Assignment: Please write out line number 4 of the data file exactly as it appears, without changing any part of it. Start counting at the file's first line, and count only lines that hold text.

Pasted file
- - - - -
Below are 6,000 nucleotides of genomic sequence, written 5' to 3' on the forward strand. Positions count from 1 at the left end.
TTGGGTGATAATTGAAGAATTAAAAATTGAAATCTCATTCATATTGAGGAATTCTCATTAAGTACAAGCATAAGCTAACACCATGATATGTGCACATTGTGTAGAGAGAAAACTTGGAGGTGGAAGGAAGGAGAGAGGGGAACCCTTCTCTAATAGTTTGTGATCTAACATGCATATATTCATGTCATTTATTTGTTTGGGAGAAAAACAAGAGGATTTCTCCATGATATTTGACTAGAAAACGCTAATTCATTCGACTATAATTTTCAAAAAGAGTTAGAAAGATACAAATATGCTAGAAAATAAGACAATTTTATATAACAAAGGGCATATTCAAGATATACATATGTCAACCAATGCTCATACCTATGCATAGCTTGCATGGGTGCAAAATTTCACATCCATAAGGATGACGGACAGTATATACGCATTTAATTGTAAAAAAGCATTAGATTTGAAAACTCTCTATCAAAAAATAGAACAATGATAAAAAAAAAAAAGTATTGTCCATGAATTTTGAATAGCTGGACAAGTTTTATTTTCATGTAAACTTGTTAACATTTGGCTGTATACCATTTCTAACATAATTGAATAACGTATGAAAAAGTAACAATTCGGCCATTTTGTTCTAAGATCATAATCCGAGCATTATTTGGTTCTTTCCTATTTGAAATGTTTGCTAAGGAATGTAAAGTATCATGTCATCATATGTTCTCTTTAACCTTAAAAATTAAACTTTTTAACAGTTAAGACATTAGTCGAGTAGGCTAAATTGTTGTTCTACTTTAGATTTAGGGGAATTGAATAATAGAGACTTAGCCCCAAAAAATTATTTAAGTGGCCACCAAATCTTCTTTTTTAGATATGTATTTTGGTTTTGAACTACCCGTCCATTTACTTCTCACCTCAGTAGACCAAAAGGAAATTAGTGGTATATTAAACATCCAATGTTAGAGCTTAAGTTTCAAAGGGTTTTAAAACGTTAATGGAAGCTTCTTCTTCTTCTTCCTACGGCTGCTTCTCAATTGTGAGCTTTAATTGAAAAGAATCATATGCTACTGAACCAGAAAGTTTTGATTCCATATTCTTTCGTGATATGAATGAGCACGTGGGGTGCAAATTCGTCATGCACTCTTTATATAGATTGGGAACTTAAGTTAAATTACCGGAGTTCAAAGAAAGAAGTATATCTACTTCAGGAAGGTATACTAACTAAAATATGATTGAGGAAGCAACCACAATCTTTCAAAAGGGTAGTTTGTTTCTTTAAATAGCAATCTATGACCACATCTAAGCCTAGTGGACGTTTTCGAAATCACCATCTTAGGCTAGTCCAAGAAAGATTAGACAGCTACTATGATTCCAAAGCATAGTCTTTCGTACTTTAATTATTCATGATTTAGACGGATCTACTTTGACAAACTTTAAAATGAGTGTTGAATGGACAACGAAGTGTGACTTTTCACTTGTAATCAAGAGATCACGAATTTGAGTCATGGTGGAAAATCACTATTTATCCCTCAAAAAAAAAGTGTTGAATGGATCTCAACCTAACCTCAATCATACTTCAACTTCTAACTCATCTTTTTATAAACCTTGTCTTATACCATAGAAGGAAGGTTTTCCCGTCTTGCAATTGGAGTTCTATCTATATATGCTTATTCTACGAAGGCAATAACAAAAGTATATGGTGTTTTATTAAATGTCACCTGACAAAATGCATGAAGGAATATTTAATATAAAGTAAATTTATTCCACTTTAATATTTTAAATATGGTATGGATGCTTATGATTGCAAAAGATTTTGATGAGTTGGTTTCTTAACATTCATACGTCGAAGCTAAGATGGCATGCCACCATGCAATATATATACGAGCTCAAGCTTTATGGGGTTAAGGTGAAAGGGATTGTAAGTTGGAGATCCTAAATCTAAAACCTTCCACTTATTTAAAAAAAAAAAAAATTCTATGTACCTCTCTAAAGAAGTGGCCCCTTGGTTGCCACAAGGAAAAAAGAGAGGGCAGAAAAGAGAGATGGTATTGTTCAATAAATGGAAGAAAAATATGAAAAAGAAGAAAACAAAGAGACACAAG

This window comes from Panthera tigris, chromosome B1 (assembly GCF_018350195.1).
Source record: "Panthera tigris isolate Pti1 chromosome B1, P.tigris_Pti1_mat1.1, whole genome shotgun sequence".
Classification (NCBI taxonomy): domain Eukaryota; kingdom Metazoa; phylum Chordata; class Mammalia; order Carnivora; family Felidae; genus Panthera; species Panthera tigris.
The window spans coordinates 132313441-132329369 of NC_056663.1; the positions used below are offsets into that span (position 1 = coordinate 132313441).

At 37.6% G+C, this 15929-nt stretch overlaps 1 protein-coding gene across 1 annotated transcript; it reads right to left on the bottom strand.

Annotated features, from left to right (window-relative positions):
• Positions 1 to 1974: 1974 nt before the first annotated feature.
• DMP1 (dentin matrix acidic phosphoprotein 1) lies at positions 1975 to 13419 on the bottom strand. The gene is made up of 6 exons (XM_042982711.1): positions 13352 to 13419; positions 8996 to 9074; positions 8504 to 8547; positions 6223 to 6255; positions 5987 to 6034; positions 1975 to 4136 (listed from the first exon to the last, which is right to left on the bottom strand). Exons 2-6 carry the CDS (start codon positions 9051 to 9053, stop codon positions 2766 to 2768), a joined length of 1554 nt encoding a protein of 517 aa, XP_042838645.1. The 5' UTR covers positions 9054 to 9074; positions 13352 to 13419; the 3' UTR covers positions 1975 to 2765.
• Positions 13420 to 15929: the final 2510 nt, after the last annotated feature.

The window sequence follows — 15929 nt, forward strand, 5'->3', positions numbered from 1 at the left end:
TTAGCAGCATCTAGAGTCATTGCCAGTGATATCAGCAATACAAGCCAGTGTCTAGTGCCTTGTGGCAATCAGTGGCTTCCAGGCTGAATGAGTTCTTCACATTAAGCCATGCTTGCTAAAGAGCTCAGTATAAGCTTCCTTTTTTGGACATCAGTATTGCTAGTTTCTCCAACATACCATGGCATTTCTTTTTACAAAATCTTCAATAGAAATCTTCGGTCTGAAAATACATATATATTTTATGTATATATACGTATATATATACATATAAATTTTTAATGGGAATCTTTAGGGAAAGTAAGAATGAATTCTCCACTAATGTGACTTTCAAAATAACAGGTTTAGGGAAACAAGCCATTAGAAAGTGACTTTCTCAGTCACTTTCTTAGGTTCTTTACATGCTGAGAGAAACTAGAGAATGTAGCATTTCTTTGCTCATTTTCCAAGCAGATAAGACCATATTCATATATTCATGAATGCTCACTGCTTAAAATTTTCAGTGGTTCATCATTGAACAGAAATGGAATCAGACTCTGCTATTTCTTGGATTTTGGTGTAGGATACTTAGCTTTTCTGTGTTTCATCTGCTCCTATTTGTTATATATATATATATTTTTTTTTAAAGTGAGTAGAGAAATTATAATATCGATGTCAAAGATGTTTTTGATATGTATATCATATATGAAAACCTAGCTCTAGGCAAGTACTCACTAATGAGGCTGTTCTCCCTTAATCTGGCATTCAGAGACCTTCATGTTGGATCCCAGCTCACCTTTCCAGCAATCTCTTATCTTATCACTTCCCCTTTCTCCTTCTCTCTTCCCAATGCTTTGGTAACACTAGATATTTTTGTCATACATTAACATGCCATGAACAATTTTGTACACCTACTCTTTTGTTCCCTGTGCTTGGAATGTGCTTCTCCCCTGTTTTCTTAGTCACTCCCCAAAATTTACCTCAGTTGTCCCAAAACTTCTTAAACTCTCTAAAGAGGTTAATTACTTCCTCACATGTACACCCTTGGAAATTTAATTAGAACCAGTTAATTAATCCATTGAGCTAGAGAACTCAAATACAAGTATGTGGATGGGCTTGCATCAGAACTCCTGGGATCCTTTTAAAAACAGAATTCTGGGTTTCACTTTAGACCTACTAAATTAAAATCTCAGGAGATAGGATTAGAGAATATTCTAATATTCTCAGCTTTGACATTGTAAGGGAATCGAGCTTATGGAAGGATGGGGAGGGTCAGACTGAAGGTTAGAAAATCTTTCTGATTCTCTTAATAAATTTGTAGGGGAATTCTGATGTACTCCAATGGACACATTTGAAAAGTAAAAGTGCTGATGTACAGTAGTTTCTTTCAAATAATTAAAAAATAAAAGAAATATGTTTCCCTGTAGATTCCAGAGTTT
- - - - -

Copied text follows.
Source record: "Panthera tigris isolate Pti1 chromosome B1, P.tigris_Pti1_mat1.1, whole genome shotgun sequence".